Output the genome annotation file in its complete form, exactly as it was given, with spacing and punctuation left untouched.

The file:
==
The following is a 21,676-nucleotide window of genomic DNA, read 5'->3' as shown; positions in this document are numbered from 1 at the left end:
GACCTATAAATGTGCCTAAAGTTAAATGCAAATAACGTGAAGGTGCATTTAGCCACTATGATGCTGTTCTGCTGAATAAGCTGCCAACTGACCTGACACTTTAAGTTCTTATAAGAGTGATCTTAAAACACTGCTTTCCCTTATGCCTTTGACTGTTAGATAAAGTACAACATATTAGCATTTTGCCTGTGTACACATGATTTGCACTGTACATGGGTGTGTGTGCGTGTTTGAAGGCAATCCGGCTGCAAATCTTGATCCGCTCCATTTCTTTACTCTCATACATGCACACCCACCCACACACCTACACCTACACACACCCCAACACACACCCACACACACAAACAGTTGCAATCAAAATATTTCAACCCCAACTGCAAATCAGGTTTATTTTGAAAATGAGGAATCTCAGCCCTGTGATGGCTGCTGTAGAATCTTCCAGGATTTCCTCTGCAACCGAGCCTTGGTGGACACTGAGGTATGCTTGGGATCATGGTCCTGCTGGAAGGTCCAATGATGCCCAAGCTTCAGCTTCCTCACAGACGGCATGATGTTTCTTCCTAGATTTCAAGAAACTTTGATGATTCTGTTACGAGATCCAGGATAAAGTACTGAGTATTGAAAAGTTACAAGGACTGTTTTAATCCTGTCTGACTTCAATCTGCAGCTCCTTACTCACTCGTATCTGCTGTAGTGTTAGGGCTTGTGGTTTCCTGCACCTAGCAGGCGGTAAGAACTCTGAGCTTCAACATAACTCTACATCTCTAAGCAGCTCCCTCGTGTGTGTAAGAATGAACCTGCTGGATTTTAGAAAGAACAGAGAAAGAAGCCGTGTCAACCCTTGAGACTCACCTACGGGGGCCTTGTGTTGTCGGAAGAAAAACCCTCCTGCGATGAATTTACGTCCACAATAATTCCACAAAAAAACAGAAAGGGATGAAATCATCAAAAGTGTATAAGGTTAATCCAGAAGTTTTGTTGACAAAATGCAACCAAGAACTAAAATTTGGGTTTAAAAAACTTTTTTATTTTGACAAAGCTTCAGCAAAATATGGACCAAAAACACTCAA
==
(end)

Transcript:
The following is a 21,676-nucleotide window of genomic DNA, read 5'->3' as shown; positions in this document are numbered from 1 at the left end:
GACCTATAAATGTGCCTAAAGTTAAATGCAAATAACGTGAAGGTGCATTTAGCCACTATGATGCTGTTCTGCTGAATAAGCTGCCAACTGACCTGACACTTTAAGTTCTTATAAGAGTGATCTTAAAACACTGCTTTCCCTTATGCCTTTGACTGTTAGATAAAGTACAACATATTAGCATTTTGCCTGTGTACACATGATTTGCACTGTACATGGGTGTGTGTGCGTGTTTGAAGGCAATCCGGCTGCAAATCTTGATCCGCTCCATTTCTTTACTCTCATACATGCACACCCACCCACACACCTACACCTACACACACCCCAACACACACCCACACACACAAACAGTTGCAATCAAAATATTTCAACCCCAACTGCAAATCAGGTTTATTTTGAAAATGAGGAATCTCAGCCCTGTGATGGCTGCTGTAGAATCTTCCAGGATTTCCTCTGCAACCGAGCCTTGGTGGACACTGAGGTATGCTTGGGATCATGGTCCTGCTGGAAGGTCCAATGATGCCCAAGCTTCAGCTTCCTCACAGACGGCATGATGTTTCTTCCTAGATTTCAAGAAACTTTGATGATTCTGTTACGAGATCCAGGATAAAGTACTGAGTATTGAAAAGTTACAAGGACTGTTTTAATCCTGTCTGACTTCAATCTGCAGCTCCTTACTCACTCGTATCTGCTGTAGTGTTAGGGCTTGTGGTTTCCTGCACCTAGCAGGCGGTAAGAACTCTGAGCTTCAACATAACTCTACATCTCTAAGCAGCTCCCTCGTGTGTGTAAGAATGAACCTGCTGGATTTTAGAAAGAACAGAGAAAGAAGCCGTGTCAACCCTTGAGACTCACCTACGGGGGCCTTGTGTTGTCGGAAGAAAAACCCTCCTGCGATGAATTTACGTCCACAATAATTCCACAAAAAAACAGAAAGGGATGAAATCATCAAAAGTGTATAAGGTTAATCCAGAAGTTTTGTTGACAAAATGCAACCAAGAACTAAAATTTGGGTTTAAAAAACTTTTTTATTTTGACAAAGCTTCAGCAAAATATGGACCAAAAACACTCAA